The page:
Couple who had taken in Florida gunman say he was quirky, naive

2018-02-19 22:17
This photo provided by the Broward County Jail shows Nikolas Cruz. (AP)

This photo provided by the Broward County Jail shows Nikolas Cruz. (AP)

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Washington – The couple who had taken Florida school shooter Nikolas Cruz into their family said in an interview published on Sunday they had no inkling of violent tendencies from the young man whom they described as quirky and naive.

Cruz, 19, moved in with James and Kimberly Snead of Parkland, Florida in late November after the death of his mother earlier that month from complications of pneumonia, the South Florida Sun Sentinel reported. He was a friend of their son.

"I told him there'd be rules and he followed every rule to the T," James Snead, 48, an army veteran and military intelligence analyst, told the paper.

"We had this monster living under our roof and we didn't know," said Kimberly Snead, 49, a nurse. "We didn't see this side of him."

Cruz killed 17 people at his former high school last Wednesday using an AR-15 rifle that he had legally purchased. It was the country's worst school massacre since the horror at Sandy Hook six years ago that left 26 dead.

A profile has emerged of a troubled young man who was expelled from the school last year for "disciplinary reasons."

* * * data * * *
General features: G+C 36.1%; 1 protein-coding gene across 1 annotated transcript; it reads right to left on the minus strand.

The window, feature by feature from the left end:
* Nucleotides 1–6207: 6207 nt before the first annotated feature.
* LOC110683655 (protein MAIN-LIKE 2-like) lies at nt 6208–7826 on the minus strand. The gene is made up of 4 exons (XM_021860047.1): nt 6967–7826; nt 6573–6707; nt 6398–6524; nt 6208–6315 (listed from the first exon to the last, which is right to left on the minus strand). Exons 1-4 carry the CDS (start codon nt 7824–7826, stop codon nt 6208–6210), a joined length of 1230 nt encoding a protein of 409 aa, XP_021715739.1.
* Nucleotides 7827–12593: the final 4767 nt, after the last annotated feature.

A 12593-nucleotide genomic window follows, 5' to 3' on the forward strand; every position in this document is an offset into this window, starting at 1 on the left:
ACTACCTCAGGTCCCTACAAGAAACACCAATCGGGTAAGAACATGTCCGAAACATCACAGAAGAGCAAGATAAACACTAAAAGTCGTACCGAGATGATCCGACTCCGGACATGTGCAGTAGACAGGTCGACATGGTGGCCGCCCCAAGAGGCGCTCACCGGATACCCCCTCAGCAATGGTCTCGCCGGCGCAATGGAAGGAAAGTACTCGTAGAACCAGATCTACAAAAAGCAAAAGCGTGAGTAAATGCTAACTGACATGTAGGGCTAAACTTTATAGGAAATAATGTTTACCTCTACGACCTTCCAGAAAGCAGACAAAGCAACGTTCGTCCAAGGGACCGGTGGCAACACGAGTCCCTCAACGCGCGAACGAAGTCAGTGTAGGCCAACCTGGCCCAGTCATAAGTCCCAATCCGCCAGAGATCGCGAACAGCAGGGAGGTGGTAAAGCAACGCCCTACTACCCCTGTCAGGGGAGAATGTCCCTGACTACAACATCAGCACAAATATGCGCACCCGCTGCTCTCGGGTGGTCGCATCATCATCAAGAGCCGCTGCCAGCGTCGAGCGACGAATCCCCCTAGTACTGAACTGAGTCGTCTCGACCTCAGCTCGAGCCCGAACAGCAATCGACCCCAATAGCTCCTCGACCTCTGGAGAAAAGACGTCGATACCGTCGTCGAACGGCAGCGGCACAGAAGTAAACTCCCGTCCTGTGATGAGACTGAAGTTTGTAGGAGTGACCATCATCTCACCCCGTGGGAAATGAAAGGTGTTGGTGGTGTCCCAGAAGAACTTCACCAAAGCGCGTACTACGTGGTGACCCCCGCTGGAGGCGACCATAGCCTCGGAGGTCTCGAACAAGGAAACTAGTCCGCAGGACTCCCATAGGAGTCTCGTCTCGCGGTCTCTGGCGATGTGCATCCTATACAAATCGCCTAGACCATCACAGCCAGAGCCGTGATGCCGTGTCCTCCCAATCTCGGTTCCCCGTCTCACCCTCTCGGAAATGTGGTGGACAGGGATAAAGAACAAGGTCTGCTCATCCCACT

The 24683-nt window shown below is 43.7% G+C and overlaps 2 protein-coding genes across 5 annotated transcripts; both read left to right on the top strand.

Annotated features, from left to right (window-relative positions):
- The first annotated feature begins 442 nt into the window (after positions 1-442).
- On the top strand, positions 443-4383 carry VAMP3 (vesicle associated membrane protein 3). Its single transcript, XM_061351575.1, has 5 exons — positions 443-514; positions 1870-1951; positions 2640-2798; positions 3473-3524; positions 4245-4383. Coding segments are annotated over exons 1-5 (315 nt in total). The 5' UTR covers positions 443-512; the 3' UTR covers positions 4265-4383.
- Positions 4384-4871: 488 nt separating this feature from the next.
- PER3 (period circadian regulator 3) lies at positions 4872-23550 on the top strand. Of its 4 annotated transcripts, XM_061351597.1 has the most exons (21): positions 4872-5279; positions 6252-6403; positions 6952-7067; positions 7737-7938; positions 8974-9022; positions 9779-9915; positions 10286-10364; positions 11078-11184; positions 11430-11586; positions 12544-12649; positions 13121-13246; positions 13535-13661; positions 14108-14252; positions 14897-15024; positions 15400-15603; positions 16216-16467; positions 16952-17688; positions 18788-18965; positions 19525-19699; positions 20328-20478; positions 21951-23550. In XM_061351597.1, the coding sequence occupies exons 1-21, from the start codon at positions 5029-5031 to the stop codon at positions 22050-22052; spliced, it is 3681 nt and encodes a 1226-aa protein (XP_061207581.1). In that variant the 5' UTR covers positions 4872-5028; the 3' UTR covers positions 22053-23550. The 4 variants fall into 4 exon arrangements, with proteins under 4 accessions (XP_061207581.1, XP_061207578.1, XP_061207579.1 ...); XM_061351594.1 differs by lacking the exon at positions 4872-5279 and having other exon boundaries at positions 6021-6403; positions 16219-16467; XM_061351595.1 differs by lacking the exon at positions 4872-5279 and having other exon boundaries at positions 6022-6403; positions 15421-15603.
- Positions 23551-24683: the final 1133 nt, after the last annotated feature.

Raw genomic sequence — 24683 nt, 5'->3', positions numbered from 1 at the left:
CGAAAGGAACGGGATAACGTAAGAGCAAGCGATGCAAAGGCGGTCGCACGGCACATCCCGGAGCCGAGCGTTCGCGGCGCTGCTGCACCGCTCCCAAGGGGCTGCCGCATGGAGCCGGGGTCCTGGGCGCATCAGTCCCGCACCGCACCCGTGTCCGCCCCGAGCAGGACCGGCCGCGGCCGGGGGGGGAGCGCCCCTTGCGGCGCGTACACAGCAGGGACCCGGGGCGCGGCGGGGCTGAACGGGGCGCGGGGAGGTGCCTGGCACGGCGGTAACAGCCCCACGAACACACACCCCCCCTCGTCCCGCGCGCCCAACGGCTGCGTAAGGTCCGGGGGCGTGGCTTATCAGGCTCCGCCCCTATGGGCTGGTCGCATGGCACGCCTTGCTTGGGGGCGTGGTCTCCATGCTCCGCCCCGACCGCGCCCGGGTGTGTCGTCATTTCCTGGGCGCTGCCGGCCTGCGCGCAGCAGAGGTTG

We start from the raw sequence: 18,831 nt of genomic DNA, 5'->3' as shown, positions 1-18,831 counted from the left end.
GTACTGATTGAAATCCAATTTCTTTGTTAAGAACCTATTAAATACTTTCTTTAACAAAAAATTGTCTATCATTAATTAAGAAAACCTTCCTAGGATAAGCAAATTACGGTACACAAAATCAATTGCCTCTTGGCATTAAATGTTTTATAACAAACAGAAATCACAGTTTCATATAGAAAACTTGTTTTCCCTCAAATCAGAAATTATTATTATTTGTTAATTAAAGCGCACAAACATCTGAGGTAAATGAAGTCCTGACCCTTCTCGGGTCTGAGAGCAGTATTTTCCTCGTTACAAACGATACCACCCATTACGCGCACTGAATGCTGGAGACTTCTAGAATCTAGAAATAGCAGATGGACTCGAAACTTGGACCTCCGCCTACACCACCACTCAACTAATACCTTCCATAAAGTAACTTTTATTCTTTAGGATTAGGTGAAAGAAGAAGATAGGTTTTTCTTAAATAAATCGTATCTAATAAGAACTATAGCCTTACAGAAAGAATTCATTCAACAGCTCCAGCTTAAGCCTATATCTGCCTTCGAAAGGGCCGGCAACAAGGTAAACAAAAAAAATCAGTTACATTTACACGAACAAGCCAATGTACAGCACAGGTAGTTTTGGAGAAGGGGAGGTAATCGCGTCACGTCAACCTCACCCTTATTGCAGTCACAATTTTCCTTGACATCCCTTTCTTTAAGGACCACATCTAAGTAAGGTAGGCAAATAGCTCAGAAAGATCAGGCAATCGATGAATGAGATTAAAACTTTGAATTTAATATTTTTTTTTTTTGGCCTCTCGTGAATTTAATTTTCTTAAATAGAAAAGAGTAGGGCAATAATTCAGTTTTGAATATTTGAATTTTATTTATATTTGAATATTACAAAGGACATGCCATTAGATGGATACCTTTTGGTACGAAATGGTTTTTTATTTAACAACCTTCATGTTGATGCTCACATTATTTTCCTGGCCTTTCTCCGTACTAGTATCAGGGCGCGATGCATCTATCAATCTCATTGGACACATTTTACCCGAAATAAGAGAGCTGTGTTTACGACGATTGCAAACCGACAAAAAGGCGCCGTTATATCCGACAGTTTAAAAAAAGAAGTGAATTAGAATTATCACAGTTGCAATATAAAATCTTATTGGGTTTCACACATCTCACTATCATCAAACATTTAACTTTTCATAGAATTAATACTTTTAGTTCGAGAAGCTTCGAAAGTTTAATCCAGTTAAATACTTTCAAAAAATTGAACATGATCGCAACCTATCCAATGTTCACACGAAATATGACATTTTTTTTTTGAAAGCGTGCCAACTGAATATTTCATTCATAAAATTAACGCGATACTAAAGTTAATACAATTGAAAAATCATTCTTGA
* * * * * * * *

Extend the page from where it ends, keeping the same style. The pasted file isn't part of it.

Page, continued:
The FBI admitted it received a detailed warning last month about Cruz's gun ownership, erratic behaviour, and disturbing social media posts, as well as the potential of him conducting a school shooting. The agency took no action, despite the tip-off.

Naive

The Sneads described a 19-year-old who had grown up apparently without ever having to perform common chores – he couldn't cook, do laundry, pick up after himself or even use a microwave.

"He was very naive. He wasn't dumb, just naive," James Snead told the Sun Sentinel.

Cruz had odd habits, like putting a chocolate chip cookie on a sneak and cheese sandwich, and going to bed at 20:00.

He seemed lonely and badly wanted a girlfriend, and also was depressed about the death of his mother, the couple said. Kimberly Snead had taken Cruz to the office of a therapist just five days before the shooting, and he had said he was open to therapy and took a business card.

Cruz told the Sneads he would inherit at least $800 000 from his parents, with most of the funds becoming available when he turned 22.

The couple last saw Cruz, who has been charged with 17 counts of premeditated murder, at the Broward County Sheriff's office. Dressed in a hospital gown, he was handcuffed and surrounded by deputies.

"He said he was sorry. He apologised. He looked lost, absolutely lost," said James Snead. "And that was the last time we saw him."

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